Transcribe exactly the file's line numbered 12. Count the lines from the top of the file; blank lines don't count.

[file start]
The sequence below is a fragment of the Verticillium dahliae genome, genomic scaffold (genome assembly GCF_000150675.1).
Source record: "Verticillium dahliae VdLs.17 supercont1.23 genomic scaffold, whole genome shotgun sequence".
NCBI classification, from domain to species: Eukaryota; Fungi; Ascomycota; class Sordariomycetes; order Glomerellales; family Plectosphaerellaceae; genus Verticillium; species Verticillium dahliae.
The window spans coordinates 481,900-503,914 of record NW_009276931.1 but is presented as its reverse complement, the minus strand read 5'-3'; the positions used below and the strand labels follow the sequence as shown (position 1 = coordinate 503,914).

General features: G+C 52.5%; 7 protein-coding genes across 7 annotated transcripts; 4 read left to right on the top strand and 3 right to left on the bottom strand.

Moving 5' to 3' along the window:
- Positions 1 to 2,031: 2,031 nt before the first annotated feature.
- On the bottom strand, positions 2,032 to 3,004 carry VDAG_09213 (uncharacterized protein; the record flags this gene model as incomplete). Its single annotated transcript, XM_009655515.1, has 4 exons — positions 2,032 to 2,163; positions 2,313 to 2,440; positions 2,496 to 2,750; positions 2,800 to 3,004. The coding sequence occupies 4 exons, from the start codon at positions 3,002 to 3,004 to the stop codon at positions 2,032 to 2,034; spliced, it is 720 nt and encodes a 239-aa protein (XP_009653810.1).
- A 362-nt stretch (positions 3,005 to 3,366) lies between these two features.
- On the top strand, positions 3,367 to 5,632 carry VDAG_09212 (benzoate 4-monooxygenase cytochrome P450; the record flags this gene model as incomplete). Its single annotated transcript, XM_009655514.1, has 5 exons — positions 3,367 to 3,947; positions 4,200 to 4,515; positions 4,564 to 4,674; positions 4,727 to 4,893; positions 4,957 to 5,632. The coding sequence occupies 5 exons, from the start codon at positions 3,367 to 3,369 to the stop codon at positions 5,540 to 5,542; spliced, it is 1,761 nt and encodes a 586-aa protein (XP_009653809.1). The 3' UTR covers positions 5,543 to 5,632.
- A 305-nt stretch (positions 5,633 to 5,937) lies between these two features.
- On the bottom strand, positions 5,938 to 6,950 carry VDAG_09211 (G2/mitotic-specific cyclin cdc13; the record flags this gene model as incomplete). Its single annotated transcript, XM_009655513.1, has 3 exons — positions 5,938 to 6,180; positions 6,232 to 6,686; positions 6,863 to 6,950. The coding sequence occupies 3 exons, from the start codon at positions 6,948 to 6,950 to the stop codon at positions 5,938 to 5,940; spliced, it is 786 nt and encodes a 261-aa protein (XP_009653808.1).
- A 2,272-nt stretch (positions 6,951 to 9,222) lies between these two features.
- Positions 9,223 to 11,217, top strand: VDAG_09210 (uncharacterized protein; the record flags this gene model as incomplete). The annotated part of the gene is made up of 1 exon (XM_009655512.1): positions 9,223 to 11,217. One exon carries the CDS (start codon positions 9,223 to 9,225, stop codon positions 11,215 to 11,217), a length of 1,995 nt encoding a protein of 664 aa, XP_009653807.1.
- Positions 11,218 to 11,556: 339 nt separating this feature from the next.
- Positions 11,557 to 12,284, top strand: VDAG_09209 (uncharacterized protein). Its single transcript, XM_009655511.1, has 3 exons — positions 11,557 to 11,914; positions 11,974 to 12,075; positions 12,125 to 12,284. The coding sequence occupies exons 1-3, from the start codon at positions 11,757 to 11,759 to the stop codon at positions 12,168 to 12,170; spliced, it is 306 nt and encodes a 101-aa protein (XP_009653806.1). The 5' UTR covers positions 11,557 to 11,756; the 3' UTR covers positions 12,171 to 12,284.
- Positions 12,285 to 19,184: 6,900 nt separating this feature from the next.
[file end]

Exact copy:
- On the bottom strand, positions 5,938 to 6,950 carry VDAG_09211 (G2/mitotic-specific cyclin cdc13; the record flags this gene model as incomplete). Its single annotated transcript, XM_009655513.1, has 3 exons — positions 5,938 to 6,180; positions 6,232 to 6,686; positions 6,863 to 6,950. The coding sequence occupies 3 exons, from the start codon at positions 6,948 to 6,950 to the stop codon at positions 5,938 to 5,940; spliced, it is 786 nt and encodes a 261-aa protein (XP_009653808.1).